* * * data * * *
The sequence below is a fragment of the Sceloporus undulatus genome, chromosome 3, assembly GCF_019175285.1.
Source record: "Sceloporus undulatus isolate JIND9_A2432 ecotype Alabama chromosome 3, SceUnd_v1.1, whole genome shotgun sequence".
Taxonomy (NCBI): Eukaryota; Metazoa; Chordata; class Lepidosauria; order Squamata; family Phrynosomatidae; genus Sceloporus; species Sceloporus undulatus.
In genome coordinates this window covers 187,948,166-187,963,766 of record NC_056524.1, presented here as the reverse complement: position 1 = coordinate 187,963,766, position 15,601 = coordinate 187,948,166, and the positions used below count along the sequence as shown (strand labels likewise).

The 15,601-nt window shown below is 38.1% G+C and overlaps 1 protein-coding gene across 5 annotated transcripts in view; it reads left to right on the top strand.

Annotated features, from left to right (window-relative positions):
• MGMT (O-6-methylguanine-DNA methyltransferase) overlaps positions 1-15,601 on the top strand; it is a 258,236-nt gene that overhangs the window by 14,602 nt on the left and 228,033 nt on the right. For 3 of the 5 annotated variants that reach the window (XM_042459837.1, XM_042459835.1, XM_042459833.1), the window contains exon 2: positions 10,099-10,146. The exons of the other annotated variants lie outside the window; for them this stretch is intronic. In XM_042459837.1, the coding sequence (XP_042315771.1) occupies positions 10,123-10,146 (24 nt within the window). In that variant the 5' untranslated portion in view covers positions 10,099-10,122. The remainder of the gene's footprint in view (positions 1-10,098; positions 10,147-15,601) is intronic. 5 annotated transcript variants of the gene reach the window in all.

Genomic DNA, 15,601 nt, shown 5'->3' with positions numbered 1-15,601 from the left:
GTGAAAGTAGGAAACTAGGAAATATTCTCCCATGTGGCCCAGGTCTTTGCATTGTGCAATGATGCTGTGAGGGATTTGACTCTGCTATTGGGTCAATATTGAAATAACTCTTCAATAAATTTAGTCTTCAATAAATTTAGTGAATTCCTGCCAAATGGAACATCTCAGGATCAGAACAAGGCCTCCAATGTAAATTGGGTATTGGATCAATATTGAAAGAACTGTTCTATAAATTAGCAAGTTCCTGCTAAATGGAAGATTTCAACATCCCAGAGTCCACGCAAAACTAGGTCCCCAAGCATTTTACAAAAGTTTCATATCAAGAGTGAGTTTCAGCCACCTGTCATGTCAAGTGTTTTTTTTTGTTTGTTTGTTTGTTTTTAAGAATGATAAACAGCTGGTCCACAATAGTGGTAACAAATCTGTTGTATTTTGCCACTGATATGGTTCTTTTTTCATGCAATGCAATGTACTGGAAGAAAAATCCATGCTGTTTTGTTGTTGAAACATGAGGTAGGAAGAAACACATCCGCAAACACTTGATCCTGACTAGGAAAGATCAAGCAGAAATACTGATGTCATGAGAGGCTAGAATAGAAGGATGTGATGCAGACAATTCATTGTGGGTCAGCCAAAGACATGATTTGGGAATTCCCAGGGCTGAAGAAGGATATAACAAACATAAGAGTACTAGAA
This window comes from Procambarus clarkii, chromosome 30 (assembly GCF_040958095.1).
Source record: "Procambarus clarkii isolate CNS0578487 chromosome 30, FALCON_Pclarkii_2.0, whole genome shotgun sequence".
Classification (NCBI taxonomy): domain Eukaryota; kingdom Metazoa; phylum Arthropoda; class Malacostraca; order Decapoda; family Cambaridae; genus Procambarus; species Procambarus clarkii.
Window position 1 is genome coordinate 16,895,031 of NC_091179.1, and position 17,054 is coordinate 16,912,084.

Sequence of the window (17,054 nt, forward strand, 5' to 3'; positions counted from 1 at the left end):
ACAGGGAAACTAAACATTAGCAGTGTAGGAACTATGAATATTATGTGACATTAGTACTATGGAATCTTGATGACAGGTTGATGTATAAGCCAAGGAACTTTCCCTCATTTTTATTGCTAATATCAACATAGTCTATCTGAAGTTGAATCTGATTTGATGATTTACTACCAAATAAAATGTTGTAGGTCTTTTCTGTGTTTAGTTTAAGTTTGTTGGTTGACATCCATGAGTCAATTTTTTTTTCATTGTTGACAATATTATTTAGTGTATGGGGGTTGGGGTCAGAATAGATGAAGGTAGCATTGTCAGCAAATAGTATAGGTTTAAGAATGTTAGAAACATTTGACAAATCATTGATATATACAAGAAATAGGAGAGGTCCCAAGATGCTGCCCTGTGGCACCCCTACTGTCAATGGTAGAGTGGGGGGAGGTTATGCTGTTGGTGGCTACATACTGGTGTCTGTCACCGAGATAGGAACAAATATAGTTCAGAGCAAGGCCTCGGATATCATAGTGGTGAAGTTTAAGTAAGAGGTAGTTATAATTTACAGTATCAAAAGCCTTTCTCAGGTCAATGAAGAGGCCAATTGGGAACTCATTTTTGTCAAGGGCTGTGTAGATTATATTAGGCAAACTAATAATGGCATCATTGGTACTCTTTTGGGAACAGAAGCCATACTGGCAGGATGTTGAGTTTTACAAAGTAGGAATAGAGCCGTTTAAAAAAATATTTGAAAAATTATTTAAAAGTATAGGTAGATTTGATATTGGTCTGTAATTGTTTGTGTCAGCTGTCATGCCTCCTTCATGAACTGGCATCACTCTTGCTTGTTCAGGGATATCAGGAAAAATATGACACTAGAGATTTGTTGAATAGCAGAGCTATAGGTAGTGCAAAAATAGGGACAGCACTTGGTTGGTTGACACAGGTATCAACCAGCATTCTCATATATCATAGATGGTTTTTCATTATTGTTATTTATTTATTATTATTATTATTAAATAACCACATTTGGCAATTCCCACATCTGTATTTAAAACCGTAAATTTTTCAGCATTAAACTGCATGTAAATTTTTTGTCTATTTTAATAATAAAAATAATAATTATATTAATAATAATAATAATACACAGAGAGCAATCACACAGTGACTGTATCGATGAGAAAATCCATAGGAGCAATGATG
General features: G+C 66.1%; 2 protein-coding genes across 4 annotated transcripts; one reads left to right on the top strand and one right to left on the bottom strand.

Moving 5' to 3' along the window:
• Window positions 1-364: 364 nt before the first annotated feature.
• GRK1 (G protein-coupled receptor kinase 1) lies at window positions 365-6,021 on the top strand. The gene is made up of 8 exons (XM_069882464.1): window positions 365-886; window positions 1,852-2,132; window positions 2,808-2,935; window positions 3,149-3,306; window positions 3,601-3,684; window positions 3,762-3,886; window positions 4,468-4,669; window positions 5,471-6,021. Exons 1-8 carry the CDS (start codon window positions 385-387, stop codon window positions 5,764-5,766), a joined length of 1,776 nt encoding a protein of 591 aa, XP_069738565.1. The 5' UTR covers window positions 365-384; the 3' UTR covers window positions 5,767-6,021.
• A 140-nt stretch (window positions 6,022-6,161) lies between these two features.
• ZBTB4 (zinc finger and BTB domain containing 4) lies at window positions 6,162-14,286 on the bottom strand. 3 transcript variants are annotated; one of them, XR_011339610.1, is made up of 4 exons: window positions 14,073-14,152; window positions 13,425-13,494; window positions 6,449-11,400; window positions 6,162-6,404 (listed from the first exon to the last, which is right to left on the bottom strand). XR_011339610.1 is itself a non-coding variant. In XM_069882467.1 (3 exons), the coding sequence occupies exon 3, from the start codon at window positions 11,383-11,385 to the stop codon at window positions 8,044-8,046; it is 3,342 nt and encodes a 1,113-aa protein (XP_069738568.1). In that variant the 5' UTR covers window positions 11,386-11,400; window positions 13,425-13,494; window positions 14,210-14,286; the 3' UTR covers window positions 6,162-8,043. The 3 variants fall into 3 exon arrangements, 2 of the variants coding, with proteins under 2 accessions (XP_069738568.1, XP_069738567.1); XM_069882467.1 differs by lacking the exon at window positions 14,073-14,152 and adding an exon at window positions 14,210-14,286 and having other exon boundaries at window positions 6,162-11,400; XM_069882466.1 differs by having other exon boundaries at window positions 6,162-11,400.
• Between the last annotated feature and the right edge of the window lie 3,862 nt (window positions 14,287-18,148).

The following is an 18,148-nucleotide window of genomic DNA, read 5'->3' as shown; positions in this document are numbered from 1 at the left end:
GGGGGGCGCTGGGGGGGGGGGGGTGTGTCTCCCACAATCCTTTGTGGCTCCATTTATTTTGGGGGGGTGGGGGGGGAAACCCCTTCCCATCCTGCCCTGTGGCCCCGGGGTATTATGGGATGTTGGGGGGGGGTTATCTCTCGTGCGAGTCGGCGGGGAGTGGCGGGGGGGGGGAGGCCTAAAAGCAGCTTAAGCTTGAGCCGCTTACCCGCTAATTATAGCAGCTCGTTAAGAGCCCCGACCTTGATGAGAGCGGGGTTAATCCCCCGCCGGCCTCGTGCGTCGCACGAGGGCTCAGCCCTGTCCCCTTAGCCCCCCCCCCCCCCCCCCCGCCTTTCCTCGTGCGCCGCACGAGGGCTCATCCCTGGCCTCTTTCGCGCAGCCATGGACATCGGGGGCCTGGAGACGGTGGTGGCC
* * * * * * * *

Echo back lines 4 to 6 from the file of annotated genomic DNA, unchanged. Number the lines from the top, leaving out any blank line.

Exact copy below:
In genome coordinates this window covers 187,948,166-187,963,766 of record NC_056524.1, presented here as the reverse complement: position 1 = coordinate 187,963,766, position 15,601 = coordinate 187,948,166, and the positions used below count along the sequence as shown (strand labels likewise).

The 15,601-nt window shown below is 38.1% G+C and overlaps 1 protein-coding gene across 5 annotated transcripts in view; it reads left to right on the top strand.

Annotated features, from left to right (window-relative positions):